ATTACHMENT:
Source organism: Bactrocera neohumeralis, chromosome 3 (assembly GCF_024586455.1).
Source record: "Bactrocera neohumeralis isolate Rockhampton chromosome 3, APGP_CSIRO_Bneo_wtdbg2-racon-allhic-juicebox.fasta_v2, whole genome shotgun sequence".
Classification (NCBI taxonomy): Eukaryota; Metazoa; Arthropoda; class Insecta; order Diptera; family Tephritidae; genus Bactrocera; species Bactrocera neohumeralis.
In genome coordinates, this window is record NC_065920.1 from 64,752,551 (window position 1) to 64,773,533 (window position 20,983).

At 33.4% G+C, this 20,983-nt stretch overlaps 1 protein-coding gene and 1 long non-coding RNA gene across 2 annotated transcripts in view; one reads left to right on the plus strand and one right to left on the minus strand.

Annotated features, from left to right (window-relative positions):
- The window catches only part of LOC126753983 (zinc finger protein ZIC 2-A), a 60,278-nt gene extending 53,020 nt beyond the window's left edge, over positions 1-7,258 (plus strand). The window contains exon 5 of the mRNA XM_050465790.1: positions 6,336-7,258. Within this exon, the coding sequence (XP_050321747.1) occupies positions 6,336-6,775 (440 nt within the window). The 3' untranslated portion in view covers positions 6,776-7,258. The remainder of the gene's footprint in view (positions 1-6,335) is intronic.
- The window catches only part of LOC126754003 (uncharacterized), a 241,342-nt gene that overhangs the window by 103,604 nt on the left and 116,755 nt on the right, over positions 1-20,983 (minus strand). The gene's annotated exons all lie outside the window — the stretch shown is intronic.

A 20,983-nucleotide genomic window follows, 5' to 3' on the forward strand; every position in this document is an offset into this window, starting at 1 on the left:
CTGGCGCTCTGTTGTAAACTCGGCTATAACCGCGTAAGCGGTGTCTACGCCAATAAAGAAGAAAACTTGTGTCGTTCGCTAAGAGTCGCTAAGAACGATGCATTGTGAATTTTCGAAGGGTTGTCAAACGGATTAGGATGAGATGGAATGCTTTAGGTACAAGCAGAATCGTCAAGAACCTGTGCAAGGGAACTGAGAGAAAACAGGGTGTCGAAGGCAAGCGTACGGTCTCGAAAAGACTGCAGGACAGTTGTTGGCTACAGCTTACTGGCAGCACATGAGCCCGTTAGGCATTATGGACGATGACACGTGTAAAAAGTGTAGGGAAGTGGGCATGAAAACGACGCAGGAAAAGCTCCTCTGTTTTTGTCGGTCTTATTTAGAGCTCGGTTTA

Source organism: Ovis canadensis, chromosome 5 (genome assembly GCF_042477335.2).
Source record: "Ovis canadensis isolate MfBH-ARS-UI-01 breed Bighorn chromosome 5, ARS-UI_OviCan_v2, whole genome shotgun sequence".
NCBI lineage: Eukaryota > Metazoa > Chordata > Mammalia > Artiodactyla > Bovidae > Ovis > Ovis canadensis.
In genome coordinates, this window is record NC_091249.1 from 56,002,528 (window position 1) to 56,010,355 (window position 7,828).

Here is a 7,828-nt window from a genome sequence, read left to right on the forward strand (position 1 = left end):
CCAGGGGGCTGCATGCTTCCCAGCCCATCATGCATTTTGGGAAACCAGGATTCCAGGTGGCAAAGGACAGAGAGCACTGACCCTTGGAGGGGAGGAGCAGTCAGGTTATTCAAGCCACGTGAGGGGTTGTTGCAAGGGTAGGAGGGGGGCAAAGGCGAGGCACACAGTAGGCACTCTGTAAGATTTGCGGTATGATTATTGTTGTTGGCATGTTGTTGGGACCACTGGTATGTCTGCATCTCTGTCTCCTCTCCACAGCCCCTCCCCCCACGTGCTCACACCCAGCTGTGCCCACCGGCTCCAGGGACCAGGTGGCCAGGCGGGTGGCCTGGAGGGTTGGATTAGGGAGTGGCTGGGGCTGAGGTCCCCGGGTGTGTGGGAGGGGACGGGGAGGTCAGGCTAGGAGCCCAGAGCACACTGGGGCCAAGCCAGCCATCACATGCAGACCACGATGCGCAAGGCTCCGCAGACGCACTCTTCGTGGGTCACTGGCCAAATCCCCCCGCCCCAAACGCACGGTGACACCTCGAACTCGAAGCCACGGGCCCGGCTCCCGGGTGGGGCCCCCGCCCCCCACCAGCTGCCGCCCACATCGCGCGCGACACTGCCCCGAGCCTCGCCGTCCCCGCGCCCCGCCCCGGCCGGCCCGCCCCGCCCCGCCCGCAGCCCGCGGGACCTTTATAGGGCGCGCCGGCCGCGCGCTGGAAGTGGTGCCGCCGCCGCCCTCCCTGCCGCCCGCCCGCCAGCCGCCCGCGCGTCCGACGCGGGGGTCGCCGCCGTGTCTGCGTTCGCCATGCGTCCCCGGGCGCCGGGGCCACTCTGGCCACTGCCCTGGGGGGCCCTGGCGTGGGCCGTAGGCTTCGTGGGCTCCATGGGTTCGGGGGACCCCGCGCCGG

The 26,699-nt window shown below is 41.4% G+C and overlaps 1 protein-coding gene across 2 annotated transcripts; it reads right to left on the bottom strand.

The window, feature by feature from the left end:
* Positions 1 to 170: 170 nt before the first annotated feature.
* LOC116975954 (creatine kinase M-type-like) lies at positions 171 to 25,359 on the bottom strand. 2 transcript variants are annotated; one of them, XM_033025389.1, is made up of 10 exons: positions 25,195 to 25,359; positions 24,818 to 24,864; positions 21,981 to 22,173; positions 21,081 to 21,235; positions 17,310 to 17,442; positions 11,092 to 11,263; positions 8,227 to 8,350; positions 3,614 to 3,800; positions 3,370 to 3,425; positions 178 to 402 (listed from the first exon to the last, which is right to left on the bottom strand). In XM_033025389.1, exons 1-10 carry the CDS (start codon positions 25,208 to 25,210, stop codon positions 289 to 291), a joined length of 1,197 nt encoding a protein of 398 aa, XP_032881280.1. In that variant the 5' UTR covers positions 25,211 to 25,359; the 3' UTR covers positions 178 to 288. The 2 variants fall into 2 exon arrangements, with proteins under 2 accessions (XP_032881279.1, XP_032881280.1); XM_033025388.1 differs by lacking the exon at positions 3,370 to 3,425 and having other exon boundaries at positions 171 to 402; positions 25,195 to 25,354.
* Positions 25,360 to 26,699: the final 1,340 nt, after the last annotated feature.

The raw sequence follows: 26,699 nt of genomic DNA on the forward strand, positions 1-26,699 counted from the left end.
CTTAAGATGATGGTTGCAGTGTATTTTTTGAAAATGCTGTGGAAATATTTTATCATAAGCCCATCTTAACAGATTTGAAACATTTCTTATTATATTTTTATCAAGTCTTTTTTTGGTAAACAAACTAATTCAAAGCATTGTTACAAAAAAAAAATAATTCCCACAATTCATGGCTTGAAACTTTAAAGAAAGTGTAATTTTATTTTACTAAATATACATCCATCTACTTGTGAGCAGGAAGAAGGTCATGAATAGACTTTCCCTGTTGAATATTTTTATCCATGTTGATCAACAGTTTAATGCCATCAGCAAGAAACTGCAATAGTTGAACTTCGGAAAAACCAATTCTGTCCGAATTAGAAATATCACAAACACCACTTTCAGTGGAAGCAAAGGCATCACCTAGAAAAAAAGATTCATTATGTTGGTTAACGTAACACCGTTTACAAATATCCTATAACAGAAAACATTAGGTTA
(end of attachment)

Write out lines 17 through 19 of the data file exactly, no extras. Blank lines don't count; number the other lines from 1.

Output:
The 26,699-nt window shown below is 41.4% G+C and overlaps 1 protein-coding gene across 2 annotated transcripts; it reads right to left on the bottom strand.

The window, feature by feature from the left end:
* Positions 1 to 170: 170 nt before the first annotated feature.